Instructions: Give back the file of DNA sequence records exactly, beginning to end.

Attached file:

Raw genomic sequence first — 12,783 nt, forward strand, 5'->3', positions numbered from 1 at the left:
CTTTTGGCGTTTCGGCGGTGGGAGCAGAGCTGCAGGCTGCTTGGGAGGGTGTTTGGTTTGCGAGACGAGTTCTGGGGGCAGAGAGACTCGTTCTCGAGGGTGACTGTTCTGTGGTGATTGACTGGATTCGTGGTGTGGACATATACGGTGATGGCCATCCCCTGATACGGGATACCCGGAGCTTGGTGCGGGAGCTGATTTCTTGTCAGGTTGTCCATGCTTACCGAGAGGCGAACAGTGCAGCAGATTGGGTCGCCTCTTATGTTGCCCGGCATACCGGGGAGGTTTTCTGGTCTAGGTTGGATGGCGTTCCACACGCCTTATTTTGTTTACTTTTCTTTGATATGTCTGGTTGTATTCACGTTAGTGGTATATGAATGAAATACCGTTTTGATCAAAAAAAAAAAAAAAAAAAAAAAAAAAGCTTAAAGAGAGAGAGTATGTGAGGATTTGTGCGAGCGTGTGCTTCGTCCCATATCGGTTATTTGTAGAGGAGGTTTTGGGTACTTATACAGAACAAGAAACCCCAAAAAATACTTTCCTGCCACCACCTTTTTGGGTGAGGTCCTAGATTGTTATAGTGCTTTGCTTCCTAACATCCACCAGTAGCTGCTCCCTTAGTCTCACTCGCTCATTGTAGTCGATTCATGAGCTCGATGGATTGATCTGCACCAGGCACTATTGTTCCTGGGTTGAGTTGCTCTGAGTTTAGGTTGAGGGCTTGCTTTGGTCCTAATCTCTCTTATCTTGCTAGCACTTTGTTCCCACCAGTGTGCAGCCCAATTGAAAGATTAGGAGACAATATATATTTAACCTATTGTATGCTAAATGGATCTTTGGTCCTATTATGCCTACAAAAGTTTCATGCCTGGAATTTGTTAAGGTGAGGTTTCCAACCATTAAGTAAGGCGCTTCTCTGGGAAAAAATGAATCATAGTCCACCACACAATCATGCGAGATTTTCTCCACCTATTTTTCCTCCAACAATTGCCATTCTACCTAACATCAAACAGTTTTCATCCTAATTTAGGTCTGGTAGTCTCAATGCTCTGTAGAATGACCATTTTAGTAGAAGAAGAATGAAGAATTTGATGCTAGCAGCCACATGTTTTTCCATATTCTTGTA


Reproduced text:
Raw genomic sequence first — 12,783 nt, forward strand, 5'->3', positions numbered from 1 at the left:
CTTTTGGCGTTTCGGCGGTGGGAGCAGAGCTGCAGGCTGCTTGGGAGGGTGTTTGGTTTGCGAGACGAGTTCTGGGGGCAGAGAGACTCGTTCTCGAGGGTGACTGTTCTGTGGTGATTGACTGGATTCGTGGTGTGGACATATACGGTGATGGCCATCCCCTGATACGGGATACCCGGAGCTTGGTGCGGGAGCTGATTTCTTGTCAGGTTGTCCATGCTTACCGAGAGGCGAACAGTGCAGCAGATTGGGTCGCCTCTTATGTTGCCCGGCATACCGGGGAGGTTTTCTGGTCTAGGTTGGATGGCGTTCCACACGCCTTATTTTGTTTACTTTTCTTTGATATGTCTGGTTGTATTCACGTTAGTGGTATATGAATGAAATACCGTTTTGATCAAAAAAAAAAAAAAAAAAAAAAAAAAAGCTTAAAGAGAGAGAGTATGTGAGGATTTGTGCGAGCGTGTGCTTCGTCCCATATCGGTTATTTGTAGAGGAGGTTTTGGGTACTTATACAGAACAAGAAACCCCAAAAAATACTTTCCTGCCACCACCTTTTTGGGTGAGGTCCTAGATTGTTATAGTGCTTTGCTTCCTAACATCCACCAGTAGCTGCTCCCTTAGTCTCACTCGCTCATTGTAGTCGATTCATGAGCTCGATGGATTGATCTGCACCAGGCACTATTGTTCCTGGGTTGAGTTGCTCTGAGTTTAGGTTGAGGGCTTGCTTTGGTCCTAATCTCTCTTATCTTGCTAGCACTTTGTTCCCACCAGTGTGCAGCCCAATTGAAAGATTAGGAGACAATATATATTTAACCTATTGTATGCTAAATGGATCTTTGGTCCTATTATGCCTACAAAAGTTTCATGCCTGGAATTTGTTAAGGTGAGGTTTCCAACCATTAAGTAAGGCGCTTCTCTGGGAAAAAATGAATCATAGTCCACCACACAATCATGCGAGATTTTCTCCACCTATTTTTCCTCCAACAATTGCCATTCTACCTAACATCAAACAGTTTTCATCCTAATTTAGGTCTGGTAGTCTCAATGCTCTGTAGAATGACCATTTTAGTAGAAGAAGAATGAAGAATTTGATGCTAGCAGCCACATGTTTTTCCATATTCTTGTA